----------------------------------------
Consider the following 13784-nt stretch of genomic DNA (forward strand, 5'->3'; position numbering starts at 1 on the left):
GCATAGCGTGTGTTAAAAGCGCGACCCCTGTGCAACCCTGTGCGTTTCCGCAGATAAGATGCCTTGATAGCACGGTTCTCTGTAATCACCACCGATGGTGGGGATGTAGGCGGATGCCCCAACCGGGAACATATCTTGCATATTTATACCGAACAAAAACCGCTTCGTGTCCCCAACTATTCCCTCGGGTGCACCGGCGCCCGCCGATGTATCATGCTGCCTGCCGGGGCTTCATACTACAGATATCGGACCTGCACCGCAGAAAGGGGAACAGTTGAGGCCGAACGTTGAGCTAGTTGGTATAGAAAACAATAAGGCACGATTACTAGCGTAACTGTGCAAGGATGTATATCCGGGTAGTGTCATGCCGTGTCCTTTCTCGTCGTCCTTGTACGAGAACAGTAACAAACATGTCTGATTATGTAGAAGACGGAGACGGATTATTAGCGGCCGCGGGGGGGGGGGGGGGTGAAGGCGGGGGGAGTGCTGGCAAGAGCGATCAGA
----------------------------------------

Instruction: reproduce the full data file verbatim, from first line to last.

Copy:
Consider the following 13784-nt stretch of genomic DNA (forward strand, 5'->3'; position numbering starts at 1 on the left):
GCATAGCGTGTGTTAAAAGCGCGACCCCTGTGCAACCCTGTGCGTTTCCGCAGATAAGATGCCTTGATAGCACGGTTCTCTGTAATCACCACCGATGGTGGGGATGTAGGCGGATGCCCCAACCGGGAACATATCTTGCATATTTATACCGAACAAAAACCGCTTCGTGTCCCCAACTATTCCCTCGGGTGCACCGGCGCCCGCCGATGTATCATGCTGCCTGCCGGGGCTTCATACTACAGATATCGGACCTGCACCGCAGAAAGGGGAACAGTTGAGGCCGAACGTTGAGCTAGTTGGTATAGAAAACAATAAGGCACGATTACTAGCGTAACTGTGCAAGGATGTATATCCGGGTAGTGTCATGCCGTGTCCTTTCTCGTCGTCCTTGTACGAGAACAGTAACAAACATGTCTGATTATGTAGAAGACGGAGACGGATTATTAGCGGCCGCGGGGGGGGGGGGGGGTGAAGGCGGGGGGAGTGCTGGCAAGAGCGATCAGA